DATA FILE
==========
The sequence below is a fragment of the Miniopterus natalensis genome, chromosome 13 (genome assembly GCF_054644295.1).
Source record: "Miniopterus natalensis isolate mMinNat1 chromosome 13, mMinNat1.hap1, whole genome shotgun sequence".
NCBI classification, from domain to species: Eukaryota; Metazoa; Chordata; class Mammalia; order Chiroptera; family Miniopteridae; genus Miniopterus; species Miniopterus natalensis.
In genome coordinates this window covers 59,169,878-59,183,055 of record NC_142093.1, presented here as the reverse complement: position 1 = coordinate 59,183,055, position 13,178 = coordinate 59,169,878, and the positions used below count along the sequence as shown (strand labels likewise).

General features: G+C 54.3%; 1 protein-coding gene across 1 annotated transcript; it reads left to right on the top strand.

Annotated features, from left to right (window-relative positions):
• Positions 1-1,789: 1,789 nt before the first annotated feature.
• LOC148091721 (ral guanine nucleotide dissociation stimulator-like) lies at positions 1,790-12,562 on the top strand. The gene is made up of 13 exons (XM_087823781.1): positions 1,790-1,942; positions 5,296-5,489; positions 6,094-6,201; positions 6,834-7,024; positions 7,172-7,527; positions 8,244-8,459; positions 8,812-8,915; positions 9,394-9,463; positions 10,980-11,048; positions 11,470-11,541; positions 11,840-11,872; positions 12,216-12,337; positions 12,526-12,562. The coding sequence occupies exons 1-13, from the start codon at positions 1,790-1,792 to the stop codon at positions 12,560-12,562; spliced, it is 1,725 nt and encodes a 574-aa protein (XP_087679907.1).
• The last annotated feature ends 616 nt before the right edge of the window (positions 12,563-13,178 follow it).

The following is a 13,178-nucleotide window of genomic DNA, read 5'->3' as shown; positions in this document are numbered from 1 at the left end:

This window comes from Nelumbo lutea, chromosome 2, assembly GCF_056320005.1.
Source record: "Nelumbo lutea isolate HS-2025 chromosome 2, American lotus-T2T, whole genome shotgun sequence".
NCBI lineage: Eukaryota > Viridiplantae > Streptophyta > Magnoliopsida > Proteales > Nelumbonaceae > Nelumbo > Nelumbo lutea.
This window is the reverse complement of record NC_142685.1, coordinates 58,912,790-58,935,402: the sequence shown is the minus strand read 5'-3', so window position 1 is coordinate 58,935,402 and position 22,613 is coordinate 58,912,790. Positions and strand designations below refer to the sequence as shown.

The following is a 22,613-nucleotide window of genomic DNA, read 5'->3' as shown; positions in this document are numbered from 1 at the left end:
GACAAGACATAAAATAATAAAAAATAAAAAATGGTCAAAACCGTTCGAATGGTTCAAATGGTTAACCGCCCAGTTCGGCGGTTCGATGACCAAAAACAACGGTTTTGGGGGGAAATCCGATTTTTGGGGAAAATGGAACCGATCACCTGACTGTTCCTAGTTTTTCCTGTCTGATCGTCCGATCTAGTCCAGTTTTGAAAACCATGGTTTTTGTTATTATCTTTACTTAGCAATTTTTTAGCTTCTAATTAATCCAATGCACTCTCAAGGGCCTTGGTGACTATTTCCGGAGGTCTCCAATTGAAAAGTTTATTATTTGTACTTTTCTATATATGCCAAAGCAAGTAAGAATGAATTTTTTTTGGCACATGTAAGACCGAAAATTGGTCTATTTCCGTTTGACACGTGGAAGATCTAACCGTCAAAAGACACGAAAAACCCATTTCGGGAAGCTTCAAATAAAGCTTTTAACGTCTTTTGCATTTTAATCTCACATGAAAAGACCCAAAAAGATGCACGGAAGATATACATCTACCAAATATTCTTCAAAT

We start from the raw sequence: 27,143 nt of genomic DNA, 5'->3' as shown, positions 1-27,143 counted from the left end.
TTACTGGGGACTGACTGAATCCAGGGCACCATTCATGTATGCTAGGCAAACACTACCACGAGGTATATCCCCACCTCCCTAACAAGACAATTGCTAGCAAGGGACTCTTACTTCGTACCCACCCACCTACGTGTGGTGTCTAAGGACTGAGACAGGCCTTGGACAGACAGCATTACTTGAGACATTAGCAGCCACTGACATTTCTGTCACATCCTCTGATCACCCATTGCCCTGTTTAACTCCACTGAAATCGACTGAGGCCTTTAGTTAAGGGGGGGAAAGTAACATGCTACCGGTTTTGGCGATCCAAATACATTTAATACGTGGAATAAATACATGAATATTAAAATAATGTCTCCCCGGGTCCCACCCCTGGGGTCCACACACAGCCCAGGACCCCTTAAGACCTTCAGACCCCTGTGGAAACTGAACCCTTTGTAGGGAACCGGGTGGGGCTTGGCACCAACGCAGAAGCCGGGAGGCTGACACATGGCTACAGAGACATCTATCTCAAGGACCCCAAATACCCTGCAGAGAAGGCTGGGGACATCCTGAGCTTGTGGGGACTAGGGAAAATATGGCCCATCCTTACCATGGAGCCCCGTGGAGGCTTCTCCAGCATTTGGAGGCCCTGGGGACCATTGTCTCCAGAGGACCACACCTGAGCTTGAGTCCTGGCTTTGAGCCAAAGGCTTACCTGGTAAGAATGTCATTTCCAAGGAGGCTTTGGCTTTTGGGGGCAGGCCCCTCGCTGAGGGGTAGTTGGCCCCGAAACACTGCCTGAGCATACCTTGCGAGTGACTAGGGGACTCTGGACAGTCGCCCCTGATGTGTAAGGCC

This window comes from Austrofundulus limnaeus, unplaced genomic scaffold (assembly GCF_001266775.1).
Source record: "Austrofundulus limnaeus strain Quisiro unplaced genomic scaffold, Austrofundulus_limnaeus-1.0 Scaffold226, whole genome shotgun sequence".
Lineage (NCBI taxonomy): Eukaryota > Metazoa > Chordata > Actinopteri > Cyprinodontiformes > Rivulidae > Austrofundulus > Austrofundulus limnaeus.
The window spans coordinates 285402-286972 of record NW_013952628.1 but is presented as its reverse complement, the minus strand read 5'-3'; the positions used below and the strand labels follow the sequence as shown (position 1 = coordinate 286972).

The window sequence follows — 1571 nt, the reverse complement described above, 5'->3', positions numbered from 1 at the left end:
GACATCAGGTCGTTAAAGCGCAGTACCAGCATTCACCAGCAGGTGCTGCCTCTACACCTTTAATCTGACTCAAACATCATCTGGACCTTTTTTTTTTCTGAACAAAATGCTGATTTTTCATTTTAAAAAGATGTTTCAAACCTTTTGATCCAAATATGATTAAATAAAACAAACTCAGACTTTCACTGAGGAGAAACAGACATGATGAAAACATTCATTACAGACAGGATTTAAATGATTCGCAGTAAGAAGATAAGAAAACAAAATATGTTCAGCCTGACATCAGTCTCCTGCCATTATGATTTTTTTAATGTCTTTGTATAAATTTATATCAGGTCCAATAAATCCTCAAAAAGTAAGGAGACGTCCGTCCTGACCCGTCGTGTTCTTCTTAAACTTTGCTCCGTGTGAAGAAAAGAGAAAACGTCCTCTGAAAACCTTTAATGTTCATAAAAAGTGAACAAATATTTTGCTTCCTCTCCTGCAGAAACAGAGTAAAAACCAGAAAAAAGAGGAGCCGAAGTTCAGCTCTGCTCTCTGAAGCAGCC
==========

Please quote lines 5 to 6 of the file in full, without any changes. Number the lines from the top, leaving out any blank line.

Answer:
General features: G+C 54.3%; 1 protein-coding gene across 1 annotated transcript; it reads left to right on the top strand.

Annotated features, from left to right (window-relative positions):